Suspects arrested after FBI raid of Myrtle Beach hotels due in federal court Wednesday

Suspects arrested after FBI raid of Myrtle Beach hotels due in federal court Wednesday

MYRTLE BEACH, SC (WMBF) – Ahead of their second federal court appearance Wednesday, June 15, WMBF News is still trying to get to the bottom of the FBI raid that led to electronic benefits transfer fraud charges for three people.

Thursday morning, federal warrants were served to the owner of two motels in Myrtle Beach, the 7 Brothers and The Virginian motels. Sherif Alkassar, 36; Lesley Alkassar, 38; and Katie Polson, 29, were taken into federal custody.

Sherif Alkassar was also charged with mail fraud and making false statements relating to naturalization and citizenship.

FBI search warrants released Tuesday listed items taken in the raid, such as laptop computers, calendars, documents like birth certificates and social security cards.

All three suspects are due back in court Wednesday at 10 a.m., at the federal court house in Greenville.

While this case is still very much under investigation, the circumstances raise a lot of questions.

The charges are ones the former assistant director for the FBI's Criminal investigations Division, Chris Swecker, said the bureau wouldn't normally investigate.

"In this particular case, I understand it's EBT fraud, electronic benefit transfer card, government benefit cards and possibly wire fraud. Well, those cases aren't often worked by the FBI unless they rise to the level of pretty large losses, $100,000 or above. So, I think there's a likelihood that there's some access to some bigger, broader case here," Swecker explained.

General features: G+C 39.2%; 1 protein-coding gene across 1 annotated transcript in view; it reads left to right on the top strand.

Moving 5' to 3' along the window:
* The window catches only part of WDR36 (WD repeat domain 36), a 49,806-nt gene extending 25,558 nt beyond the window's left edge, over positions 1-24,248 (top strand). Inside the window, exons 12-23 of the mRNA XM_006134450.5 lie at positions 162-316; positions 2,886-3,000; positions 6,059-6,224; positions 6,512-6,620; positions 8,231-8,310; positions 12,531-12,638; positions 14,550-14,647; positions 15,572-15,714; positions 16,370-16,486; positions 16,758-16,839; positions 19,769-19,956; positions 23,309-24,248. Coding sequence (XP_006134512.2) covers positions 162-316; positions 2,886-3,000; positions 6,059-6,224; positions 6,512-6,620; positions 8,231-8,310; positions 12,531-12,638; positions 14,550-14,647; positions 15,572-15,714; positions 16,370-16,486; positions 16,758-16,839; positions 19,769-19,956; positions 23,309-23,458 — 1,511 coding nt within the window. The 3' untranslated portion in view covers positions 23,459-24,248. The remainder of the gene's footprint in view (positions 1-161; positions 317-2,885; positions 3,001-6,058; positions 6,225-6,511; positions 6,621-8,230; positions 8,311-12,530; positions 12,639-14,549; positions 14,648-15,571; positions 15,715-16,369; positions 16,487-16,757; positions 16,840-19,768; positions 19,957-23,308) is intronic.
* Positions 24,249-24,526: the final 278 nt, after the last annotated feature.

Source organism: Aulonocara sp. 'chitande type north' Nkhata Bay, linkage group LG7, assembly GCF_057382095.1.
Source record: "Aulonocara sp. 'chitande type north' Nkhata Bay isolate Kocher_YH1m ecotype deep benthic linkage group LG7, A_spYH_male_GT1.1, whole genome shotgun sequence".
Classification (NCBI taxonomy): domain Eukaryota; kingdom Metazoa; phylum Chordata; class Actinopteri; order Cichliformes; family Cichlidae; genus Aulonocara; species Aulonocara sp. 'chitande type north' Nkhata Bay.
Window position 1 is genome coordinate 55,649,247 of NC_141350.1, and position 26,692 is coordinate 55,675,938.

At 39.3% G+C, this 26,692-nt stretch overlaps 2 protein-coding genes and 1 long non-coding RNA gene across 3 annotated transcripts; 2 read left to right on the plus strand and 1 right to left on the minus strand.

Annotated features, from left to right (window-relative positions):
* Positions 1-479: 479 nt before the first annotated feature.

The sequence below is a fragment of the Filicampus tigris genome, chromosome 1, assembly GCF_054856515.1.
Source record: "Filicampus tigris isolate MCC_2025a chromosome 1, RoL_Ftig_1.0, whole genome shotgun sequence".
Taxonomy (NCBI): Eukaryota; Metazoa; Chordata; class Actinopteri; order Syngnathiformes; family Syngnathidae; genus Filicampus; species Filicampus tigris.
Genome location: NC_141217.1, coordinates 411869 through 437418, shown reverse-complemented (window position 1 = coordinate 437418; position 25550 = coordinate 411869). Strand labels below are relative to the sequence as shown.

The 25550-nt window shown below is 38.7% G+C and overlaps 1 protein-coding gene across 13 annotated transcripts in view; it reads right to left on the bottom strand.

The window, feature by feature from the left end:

While at this point there is nothing directly pointing this case to anything other than fraud, Swecker says in the past EBT fraud cases have been linked to funding terrorism.

'Where they're used, you know, they buy these small operators, small businesses, buy EBT cards for cash, and then they go out and buy merchandise at big box stores and they can stock their convenience stores, etc.," he said. "So there's a scam there that's often used by terrorist organizations. Not saying that's what's happening in this case, but it's certainly something to consider."

While officials have not said why court documents are sealed in this case, Swecker did talk about past cases where court documents were sealed.

"Sealed proceedings like that are used sometimes to protect sources of information," he said. "Sometimes it's such a sensitive investigation. For example, a terrorist case, a terrorism financing case, that type of case where they don't want to compromise the investigation but they have to move forward with some court proceedings, so they seal the courtroom."

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